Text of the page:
Tuesday, July 8, 2014

Reach for the Stars….. Even if You Fall (Flat on your Face)

On the 4th of July, my husband took a picture of my daughter against a backdrop of  fireworks exploding in the sky.   Due to the perspective of the photo, it almost looks as though she is in the sky, with all of the fireworks and the stars within her grasp. And, I thought….. this picture would be a great for an inspirational poster.  Then, I started thinking about how children are taught to reach for the stars.  In other words, they should have lofty goals.  

But, the problem with aiming high is sometimes we fail.  I can think of times when I was determined to make the varsity soccer team as a sophomore and then I didn’t.  Or I had my heart set on a job but didn’t get it.  It was disappointing but I’m still glad I tried out for the team and applied for the job.  As parents, we can teach our kids to reach for the stars...but also let them know, they might fall flat….. on their face.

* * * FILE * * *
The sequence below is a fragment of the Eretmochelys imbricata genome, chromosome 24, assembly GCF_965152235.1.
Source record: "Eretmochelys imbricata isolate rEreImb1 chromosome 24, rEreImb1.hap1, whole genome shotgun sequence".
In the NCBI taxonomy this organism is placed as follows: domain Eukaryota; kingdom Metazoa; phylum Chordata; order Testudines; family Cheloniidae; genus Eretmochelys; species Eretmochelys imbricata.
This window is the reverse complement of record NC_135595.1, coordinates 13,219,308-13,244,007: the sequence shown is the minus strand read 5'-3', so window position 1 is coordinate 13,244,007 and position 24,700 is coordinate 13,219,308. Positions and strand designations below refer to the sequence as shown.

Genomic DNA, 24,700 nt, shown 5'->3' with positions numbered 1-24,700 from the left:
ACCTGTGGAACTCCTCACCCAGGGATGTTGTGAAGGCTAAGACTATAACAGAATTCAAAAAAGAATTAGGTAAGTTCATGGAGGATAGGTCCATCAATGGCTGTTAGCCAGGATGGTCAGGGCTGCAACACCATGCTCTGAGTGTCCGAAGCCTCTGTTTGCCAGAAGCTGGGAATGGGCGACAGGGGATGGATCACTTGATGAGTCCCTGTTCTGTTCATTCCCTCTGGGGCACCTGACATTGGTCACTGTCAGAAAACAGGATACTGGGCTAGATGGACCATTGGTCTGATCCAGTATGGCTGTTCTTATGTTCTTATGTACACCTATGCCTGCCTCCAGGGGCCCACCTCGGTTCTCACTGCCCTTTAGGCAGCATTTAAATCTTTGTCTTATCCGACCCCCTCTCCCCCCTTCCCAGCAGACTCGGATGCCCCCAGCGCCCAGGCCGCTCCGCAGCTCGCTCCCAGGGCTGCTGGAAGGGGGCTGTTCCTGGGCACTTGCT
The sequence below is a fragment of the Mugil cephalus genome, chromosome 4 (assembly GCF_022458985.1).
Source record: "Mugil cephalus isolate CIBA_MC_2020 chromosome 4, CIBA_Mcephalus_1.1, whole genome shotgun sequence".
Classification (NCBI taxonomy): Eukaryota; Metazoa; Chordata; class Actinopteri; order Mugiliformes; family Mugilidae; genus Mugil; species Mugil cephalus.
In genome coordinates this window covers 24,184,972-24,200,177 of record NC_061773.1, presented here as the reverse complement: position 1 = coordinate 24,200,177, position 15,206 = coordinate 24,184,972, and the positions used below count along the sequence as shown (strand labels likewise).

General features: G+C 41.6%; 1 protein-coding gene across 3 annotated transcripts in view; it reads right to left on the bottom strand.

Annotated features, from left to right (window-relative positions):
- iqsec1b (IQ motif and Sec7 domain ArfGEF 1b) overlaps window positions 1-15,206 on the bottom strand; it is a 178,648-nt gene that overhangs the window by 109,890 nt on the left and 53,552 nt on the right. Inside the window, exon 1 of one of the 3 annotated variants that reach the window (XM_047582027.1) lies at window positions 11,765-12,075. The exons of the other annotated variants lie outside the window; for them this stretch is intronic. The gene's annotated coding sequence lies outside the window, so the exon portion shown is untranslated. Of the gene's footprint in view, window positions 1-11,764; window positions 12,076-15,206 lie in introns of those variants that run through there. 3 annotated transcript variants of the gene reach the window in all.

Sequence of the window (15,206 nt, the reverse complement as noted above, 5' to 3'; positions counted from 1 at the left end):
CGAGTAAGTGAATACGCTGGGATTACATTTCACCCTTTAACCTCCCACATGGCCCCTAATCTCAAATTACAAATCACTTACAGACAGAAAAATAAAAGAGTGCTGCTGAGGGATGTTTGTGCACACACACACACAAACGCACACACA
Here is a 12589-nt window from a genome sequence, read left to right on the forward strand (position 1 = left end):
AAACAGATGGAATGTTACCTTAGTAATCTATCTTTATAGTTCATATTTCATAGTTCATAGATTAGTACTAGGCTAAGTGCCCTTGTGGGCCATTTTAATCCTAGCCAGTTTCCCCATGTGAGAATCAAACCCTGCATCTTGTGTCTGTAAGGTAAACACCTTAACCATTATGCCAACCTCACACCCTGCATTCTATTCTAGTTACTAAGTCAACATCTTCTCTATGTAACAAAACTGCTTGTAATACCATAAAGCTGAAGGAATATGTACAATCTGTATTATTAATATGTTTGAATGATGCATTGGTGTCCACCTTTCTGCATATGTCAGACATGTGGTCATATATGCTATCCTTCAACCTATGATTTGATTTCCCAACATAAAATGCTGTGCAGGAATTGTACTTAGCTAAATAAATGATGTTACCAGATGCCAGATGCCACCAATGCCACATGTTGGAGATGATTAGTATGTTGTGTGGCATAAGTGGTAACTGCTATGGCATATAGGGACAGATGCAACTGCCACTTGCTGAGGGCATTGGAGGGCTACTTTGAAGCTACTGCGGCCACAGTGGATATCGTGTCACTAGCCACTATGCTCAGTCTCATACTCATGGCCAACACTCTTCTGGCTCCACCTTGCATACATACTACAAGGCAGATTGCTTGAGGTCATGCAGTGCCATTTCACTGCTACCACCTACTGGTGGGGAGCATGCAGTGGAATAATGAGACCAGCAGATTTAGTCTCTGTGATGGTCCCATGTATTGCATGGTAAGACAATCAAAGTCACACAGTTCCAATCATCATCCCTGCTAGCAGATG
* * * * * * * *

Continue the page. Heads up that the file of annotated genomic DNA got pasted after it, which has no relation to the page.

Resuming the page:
I’m aware of my kids' strengths and weaknesses.  Yet, as of now, they have their entire life in front of them.  My two-year-old has a pretty mean baseball pitch and my daughter can ride a skateboard well.  Are they going to be professional athletes?  I have no idea. Statistics  tell me it’s unlikely.   However, at this point in their lives, I’m letting them reach for the stars.  And, if they fall down, I’ll be there to brush the dirt off their hands, wipe the tears from their cheeks and tell them to get back out there!


  1. Yes, aiming high and failing is a necessary part of life. Unfortunately, too many parents don't understand that. (And, that's why when their kids are 30-somethings, those kids have no jobs and are still sucking money off their 'rents.) Anyway, thanks for the reminder!

  2. Excellent article! Parenting is such a difficult job.

  3. Hi Melissa, I have been thinking a lot about how young people handle disappointment so I was excited to read your post. I totally agree that we should encourage them to shoot for the stars and then be prepared to support them if they fall a little short. Each time they try it's a great learning opportunity for the kids and the adults. Thanks for sharing.

    1. Thanks Jodi. It can be hard to see them disappointed, but a necessary part of life.